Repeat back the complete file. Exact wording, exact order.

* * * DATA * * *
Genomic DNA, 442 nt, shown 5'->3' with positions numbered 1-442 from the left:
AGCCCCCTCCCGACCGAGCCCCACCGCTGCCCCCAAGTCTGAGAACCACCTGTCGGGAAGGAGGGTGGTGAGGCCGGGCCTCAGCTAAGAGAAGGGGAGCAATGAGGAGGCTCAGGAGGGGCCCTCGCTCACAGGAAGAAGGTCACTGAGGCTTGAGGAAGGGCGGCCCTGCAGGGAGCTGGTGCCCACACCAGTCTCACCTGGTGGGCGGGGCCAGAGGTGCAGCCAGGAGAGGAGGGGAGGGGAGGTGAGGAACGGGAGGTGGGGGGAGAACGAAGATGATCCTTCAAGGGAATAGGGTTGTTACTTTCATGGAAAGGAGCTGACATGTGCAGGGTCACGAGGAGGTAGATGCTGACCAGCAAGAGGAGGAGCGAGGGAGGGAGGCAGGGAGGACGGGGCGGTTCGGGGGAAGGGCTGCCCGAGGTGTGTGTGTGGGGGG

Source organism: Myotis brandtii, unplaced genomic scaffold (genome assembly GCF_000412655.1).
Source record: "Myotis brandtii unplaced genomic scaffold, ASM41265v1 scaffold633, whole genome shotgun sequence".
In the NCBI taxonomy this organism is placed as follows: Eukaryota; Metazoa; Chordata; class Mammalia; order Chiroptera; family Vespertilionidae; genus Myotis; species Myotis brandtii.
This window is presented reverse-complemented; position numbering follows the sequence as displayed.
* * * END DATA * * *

Genomic DNA, 442 nt, shown 5'->3' with positions numbered 1-442 from the left:
AGCCCCCTCCCGACCGAGCCCCACCGCTGCCCCCAAGTCTGAGAACCACCTGTCGGGAAGGAGGGTGGTGAGGCCGGGCCTCAGCTAAGAGAAGGGGAGCAATGAGGAGGCTCAGGAGGGGCCCTCGCTCACAGGAAGAAGGTCACTGAGGCTTGAGGAAGGGCGGCCCTGCAGGGAGCTGGTGCCCACACCAGTCTCACCTGGTGGGCGGGGCCAGAGGTGCAGCCAGGAGAGGAGGGGAGGGGAGGTGAGGAACGGGAGGTGGGGGGAGAACGAAGATGATCCTTCAAGGGAATAGGGTTGTTACTTTCATGGAAAGGAGCTGACATGTGCAGGGTCACGAGGAGGTAGATGCTGACCAGCAAGAGGAGGAGCGAGGGAGGGAGGCAGGGAGGACGGGGCGGTTCGGGGGAAGGGCTGCCCGAGGTGTGTGTGTGGGGGG

Source organism: Myotis brandtii, unplaced genomic scaffold (genome assembly GCF_000412655.1).
Source record: "Myotis brandtii unplaced genomic scaffold, ASM41265v1 scaffold633, whole genome shotgun sequence".
In the NCBI taxonomy this organism is placed as follows: Eukaryota; Metazoa; Chordata; class Mammalia; order Chiroptera; family Vespertilionidae; genus Myotis; species Myotis brandtii.
This window is presented reverse-complemented; position numbering follows the sequence as displayed.